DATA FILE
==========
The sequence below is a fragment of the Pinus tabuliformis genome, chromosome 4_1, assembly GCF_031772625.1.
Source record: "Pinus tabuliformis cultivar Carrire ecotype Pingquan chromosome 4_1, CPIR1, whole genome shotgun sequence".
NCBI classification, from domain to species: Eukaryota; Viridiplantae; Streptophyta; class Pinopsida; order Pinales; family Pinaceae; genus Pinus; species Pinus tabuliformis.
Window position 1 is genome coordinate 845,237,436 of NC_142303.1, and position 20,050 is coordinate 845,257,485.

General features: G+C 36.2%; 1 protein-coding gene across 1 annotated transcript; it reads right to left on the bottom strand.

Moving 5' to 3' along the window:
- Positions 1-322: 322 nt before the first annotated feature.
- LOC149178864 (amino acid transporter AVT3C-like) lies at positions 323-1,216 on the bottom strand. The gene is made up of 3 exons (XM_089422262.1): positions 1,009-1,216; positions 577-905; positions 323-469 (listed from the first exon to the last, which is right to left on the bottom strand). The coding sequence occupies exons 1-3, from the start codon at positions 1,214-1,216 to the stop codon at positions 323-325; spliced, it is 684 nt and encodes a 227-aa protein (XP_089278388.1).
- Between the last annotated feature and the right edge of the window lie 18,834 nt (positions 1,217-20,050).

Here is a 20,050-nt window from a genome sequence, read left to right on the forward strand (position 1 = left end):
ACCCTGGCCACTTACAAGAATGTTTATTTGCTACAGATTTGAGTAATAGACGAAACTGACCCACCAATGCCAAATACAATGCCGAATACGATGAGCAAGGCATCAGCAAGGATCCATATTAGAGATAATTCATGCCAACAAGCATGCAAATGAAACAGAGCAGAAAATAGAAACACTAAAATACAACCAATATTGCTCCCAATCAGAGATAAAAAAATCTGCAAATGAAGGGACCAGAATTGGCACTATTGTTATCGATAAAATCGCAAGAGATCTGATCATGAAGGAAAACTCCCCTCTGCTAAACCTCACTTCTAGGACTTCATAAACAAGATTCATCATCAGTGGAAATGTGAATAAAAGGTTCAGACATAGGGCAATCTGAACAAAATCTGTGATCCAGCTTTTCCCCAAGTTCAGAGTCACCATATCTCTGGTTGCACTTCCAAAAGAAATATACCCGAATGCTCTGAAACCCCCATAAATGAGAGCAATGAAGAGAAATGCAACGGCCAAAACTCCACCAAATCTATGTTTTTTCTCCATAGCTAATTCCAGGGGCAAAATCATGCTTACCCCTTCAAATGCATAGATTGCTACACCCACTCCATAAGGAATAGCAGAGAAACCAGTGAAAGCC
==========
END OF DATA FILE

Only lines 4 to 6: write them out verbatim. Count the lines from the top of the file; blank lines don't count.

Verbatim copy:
Window position 1 is genome coordinate 845,237,436 of NC_142303.1, and position 20,050 is coordinate 845,257,485.

General features: G+C 36.2%; 1 protein-coding gene across 1 annotated transcript; it reads right to left on the bottom strand.

Moving 5' to 3' along the window: